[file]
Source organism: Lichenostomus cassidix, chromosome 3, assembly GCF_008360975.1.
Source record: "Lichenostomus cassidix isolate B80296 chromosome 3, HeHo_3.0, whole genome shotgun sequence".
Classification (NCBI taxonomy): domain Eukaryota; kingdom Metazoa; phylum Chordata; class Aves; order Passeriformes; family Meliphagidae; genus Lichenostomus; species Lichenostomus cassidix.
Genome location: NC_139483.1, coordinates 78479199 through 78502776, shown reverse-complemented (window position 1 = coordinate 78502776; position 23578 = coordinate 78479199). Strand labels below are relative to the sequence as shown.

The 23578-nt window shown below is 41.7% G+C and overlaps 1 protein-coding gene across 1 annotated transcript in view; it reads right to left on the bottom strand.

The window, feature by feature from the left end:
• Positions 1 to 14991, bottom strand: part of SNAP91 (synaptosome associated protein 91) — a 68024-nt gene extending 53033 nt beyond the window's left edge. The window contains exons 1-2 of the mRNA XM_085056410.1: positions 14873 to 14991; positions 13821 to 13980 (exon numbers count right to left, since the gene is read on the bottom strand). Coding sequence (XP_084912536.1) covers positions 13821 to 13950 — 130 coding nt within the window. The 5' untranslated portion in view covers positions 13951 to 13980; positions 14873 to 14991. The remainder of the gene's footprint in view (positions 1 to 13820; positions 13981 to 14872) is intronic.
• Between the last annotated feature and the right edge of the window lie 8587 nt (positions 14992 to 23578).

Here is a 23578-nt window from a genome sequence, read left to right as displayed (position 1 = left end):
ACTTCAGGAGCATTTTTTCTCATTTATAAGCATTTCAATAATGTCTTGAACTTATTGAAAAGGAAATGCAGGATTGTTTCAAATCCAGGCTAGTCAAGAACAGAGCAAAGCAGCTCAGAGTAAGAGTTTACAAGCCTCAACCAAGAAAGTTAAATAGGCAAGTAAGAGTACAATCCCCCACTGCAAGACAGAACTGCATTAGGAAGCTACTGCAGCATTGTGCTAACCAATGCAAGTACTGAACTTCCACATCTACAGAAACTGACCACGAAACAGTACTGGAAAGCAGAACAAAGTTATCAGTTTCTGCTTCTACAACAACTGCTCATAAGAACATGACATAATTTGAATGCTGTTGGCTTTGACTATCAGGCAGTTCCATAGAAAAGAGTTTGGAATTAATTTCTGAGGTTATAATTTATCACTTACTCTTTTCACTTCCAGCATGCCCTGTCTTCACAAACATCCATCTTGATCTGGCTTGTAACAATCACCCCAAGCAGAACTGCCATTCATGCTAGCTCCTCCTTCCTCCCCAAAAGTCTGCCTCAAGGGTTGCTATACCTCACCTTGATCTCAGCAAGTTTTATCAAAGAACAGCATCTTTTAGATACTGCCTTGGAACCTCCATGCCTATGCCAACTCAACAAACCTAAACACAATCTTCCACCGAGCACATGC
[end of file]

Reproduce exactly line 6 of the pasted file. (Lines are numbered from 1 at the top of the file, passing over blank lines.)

The window, feature by feature from the left end: